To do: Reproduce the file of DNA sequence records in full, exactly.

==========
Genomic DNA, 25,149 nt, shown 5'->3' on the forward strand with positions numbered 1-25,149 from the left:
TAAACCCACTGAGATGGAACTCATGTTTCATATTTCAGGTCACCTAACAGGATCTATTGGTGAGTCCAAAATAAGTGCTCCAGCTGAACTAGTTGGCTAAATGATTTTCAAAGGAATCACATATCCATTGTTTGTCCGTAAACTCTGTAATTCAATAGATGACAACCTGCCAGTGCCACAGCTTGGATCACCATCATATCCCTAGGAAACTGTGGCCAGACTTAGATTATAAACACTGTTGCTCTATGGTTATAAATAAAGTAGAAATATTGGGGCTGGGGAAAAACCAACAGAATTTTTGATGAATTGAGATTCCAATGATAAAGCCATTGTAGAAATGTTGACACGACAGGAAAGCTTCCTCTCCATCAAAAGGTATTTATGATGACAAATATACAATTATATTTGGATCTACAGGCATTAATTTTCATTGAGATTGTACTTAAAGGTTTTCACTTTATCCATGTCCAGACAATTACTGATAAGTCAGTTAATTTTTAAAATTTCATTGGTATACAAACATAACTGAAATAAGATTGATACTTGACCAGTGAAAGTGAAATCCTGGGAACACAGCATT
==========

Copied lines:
Genomic DNA, 25,149 nt, shown 5'->3' on the forward strand with positions numbered 1-25,149 from the left:
TAAACCCACTGAGATGGAACTCATGTTTCATATTTCAGGTCACCTAACAGGATCTATTGGTGAGTCCAAAATAAGTGCTCCAGCTGAACTAGTTGGCTAAATGATTTTCAAAGGAATCACATATCCATTGTTTGTCCGTAAACTCTGTAATTCAATAGATGACAACCTGCCAGTGCCACAGCTTGGATCACCATCATATCCCTAGGAAACTGTGGCCAGACTTAGATTATAAACACTGTTGCTCTATGGTTATAAATAAAGTAGAAATATTGGGGCTGGGGAAAAACCAACAGAATTTTTGATGAATTGAGATTCCAATGATAAAGCCATTGTAGAAATGTTGACACGACAGGAAAGCTTCCTCTCCATCAAAAGGTATTTATGATGACAAATATACAATTATATTTGGATCTACAGGCATTAATTTTCATTGAGATTGTACTTAAAGGTTTTCACTTTATCCATGTCCAGACAATTACTGATAAGTCAGTTAATTTTTAAAATTTCATTGGTATACAAACATAACTGAAATAAGATTGATACTTGACCAGTGAAAGTGAAATCCTGGGAACACAGCATT